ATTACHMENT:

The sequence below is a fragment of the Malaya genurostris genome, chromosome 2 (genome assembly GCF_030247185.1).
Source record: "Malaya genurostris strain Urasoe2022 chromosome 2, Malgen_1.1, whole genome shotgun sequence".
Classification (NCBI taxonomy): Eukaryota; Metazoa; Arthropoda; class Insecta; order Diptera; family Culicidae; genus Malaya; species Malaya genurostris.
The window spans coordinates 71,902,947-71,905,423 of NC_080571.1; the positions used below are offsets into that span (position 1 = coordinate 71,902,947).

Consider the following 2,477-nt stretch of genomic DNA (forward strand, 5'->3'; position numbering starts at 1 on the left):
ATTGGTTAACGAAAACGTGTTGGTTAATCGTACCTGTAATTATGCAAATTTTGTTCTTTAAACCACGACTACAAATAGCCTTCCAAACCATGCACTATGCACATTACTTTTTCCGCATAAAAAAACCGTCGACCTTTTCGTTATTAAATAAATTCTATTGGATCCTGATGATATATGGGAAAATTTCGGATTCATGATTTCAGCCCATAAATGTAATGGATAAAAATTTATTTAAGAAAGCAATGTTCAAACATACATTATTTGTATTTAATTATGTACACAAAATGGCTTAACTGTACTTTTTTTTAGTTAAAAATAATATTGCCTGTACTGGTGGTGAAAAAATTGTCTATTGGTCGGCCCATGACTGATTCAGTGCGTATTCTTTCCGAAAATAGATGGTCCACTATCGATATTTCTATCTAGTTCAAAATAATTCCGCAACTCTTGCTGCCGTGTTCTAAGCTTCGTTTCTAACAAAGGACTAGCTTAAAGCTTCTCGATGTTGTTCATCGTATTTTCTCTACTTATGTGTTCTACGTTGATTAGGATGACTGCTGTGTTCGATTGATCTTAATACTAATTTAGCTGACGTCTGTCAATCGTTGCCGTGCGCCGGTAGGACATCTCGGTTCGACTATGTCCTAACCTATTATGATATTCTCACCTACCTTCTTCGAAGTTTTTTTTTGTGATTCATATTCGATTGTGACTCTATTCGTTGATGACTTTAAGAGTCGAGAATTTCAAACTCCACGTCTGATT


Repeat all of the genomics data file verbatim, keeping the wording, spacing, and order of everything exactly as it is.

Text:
The sequence below is a fragment of the Malaya genurostris genome, chromosome 2 (genome assembly GCF_030247185.1).
Source record: "Malaya genurostris strain Urasoe2022 chromosome 2, Malgen_1.1, whole genome shotgun sequence".
Classification (NCBI taxonomy): Eukaryota; Metazoa; Arthropoda; class Insecta; order Diptera; family Culicidae; genus Malaya; species Malaya genurostris.
The window spans coordinates 71,902,947-71,905,423 of NC_080571.1; the positions used below are offsets into that span (position 1 = coordinate 71,902,947).

Consider the following 2,477-nt stretch of genomic DNA (forward strand, 5'->3'; position numbering starts at 1 on the left):
ATTGGTTAACGAAAACGTGTTGGTTAATCGTACCTGTAATTATGCAAATTTTGTTCTTTAAACCACGACTACAAATAGCCTTCCAAACCATGCACTATGCACATTACTTTTTCCGCATAAAAAAACCGTCGACCTTTTCGTTATTAAATAAATTCTATTGGATCCTGATGATATATGGGAAAATTTCGGATTCATGATTTCAGCCCATAAATGTAATGGATAAAAATTTATTTAAGAAAGCAATGTTCAAACATACATTATTTGTATTTAATTATGTACACAAAATGGCTTAACTGTACTTTTTTTTAGTTAAAAATAATATTGCCTGTACTGGTGGTGAAAAAATTGTCTATTGGTCGGCCCATGACTGATTCAGTGCGTATTCTTTCCGAAAATAGATGGTCCACTATCGATATTTCTATCTAGTTCAAAATAATTCCGCAACTCTTGCTGCCGTGTTCTAAGCTTCGTTTCTAACAAAGGACTAGCTTAAAGCTTCTCGATGTTGTTCATCGTATTTTCTCTACTTATGTGTTCTACGTTGATTAGGATGACTGCTGTGTTCGATTGATCTTAATACTAATTTAGCTGACGTCTGTCAATCGTTGCCGTGCGCCGGTAGGACATCTCGGTTCGACTATGTCCTAACCTATTATGATATTCTCACCTACCTTCTTCGAAGTTTTTTTTTGTGATTCATATTCGATTGTGACTCTATTCGTTGATGACTTTAAGAGTCGAGAATTTCAAACTCCACGTCTGATT